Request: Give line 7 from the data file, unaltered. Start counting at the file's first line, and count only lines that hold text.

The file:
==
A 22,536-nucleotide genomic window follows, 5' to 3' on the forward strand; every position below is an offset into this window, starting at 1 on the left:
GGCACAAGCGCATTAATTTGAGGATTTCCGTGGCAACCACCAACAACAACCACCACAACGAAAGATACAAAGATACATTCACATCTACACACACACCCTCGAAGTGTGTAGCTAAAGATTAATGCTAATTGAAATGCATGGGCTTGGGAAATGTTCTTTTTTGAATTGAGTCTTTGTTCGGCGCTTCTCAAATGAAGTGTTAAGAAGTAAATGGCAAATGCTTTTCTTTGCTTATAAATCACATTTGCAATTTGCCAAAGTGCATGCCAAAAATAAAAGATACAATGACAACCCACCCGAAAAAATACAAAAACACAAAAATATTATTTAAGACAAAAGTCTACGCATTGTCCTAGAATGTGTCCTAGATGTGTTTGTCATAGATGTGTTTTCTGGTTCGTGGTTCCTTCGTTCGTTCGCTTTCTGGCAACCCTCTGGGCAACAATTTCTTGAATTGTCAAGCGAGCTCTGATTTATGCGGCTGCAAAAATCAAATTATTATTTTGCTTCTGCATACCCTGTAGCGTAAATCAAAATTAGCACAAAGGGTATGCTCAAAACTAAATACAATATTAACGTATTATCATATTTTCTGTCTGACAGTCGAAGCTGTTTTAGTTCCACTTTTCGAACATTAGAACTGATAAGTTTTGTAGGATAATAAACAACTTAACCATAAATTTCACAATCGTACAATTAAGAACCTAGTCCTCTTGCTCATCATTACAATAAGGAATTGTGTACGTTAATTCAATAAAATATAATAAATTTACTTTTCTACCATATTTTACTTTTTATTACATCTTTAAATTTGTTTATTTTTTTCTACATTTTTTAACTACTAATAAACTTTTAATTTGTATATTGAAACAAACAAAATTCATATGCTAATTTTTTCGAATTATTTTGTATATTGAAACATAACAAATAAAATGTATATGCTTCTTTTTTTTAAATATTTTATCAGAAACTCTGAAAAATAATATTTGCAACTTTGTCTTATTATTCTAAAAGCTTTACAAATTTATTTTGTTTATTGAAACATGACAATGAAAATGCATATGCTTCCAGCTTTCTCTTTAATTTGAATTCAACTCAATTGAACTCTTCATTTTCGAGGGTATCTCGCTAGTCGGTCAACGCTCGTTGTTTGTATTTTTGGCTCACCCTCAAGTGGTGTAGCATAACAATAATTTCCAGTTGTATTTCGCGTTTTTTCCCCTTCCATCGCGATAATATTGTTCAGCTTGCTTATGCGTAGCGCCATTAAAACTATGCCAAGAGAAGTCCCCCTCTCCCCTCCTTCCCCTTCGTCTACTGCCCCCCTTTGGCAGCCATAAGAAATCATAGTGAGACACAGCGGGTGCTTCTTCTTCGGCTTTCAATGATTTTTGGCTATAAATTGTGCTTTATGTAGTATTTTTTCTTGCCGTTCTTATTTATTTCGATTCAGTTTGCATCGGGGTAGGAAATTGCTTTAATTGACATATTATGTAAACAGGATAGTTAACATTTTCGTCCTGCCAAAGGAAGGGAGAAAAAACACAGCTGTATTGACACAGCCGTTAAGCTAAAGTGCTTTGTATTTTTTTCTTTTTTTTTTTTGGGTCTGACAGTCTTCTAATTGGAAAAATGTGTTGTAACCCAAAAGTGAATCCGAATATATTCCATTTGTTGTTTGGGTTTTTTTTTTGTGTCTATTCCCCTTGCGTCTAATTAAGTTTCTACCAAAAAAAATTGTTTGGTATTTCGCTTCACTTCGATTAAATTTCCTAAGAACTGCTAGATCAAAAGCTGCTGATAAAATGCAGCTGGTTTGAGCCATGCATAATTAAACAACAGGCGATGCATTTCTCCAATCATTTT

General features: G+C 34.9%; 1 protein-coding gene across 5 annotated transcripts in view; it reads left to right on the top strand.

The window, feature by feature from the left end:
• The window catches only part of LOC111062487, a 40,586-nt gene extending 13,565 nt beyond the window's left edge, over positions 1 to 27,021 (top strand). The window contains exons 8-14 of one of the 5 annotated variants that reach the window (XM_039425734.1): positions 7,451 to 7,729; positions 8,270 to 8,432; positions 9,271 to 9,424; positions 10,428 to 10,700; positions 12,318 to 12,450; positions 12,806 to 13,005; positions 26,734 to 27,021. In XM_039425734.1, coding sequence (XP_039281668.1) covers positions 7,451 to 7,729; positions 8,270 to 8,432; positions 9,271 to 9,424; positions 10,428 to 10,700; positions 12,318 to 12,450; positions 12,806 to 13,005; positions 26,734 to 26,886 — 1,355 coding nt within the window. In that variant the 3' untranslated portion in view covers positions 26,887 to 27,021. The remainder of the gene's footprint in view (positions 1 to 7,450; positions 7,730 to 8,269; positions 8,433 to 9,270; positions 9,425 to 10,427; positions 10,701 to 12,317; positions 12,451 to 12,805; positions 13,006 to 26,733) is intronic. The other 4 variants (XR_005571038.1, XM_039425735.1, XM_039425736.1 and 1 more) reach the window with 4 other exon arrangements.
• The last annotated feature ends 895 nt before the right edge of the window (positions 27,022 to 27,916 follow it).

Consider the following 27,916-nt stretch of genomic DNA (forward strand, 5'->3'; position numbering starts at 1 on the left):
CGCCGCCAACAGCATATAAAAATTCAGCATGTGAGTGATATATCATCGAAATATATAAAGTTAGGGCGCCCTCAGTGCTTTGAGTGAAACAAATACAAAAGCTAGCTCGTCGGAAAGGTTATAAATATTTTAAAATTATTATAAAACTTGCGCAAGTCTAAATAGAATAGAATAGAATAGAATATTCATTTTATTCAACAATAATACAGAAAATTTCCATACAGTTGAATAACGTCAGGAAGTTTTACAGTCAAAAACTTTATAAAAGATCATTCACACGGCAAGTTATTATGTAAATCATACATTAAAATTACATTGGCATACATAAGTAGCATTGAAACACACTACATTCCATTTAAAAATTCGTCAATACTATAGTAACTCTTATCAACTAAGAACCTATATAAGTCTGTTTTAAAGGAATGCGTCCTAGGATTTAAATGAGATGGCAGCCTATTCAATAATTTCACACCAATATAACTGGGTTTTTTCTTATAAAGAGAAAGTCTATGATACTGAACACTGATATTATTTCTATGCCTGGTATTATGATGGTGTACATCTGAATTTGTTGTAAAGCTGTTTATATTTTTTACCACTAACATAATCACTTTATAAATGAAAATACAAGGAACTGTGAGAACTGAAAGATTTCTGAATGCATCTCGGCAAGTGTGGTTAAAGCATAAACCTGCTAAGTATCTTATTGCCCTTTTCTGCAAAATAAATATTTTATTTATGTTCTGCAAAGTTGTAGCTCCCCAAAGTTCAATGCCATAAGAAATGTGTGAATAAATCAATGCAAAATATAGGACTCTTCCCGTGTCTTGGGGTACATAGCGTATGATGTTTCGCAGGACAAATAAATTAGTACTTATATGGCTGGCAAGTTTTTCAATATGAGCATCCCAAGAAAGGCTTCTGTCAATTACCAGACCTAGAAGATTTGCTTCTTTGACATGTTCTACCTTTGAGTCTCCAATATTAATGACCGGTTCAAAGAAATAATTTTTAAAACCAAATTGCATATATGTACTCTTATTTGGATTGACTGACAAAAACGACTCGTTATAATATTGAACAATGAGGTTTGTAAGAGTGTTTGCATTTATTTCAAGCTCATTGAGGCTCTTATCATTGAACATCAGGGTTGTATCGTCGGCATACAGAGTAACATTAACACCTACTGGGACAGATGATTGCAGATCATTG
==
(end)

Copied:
Consider the following 27,916-nt stretch of genomic DNA (forward strand, 5'->3'; position numbering starts at 1 on the left):